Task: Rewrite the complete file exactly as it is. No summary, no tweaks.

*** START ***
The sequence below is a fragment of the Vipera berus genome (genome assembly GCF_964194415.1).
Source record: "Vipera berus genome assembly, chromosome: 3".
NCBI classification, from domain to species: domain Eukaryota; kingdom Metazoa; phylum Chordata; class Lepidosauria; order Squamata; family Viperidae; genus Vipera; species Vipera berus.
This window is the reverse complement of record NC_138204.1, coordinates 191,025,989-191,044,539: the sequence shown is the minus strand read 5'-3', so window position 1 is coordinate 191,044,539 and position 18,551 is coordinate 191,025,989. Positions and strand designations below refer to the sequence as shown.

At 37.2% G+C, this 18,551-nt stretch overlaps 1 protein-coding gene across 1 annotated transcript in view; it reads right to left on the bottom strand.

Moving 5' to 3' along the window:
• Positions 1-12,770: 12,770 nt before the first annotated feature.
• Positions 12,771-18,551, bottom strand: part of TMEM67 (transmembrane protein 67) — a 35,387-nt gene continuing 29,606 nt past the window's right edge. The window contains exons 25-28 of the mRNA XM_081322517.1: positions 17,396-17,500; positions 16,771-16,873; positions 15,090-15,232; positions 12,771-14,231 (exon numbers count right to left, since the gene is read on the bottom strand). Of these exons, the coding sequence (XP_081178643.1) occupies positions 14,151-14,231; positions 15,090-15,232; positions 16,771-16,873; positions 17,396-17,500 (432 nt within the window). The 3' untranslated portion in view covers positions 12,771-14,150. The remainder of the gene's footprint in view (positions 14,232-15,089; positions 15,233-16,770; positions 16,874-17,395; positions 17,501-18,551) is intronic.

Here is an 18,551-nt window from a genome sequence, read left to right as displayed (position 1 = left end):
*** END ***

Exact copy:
The sequence below is a fragment of the Vipera berus genome (genome assembly GCF_964194415.1).
Source record: "Vipera berus genome assembly, chromosome: 3".
NCBI classification, from domain to species: domain Eukaryota; kingdom Metazoa; phylum Chordata; class Lepidosauria; order Squamata; family Viperidae; genus Vipera; species Vipera berus.
This window is the reverse complement of record NC_138204.1, coordinates 191,025,989-191,044,539: the sequence shown is the minus strand read 5'-3', so window position 1 is coordinate 191,044,539 and position 18,551 is coordinate 191,025,989. Positions and strand designations below refer to the sequence as shown.

At 37.2% G+C, this 18,551-nt stretch overlaps 1 protein-coding gene across 1 annotated transcript in view; it reads right to left on the bottom strand.

Moving 5' to 3' along the window:
• Positions 1-12,770: 12,770 nt before the first annotated feature.
• Positions 12,771-18,551, bottom strand: part of TMEM67 (transmembrane protein 67) — a 35,387-nt gene continuing 29,606 nt past the window's right edge. The window contains exons 25-28 of the mRNA XM_081322517.1: positions 17,396-17,500; positions 16,771-16,873; positions 15,090-15,232; positions 12,771-14,231 (exon numbers count right to left, since the gene is read on the bottom strand). Of these exons, the coding sequence (XP_081178643.1) occupies positions 14,151-14,231; positions 15,090-15,232; positions 16,771-16,873; positions 17,396-17,500 (432 nt within the window). The 3' untranslated portion in view covers positions 12,771-14,150. The remainder of the gene's footprint in view (positions 14,232-15,089; positions 15,233-16,770; positions 16,874-17,395; positions 17,501-18,551) is intronic.

Here is an 18,551-nt window from a genome sequence, read left to right as displayed (position 1 = left end):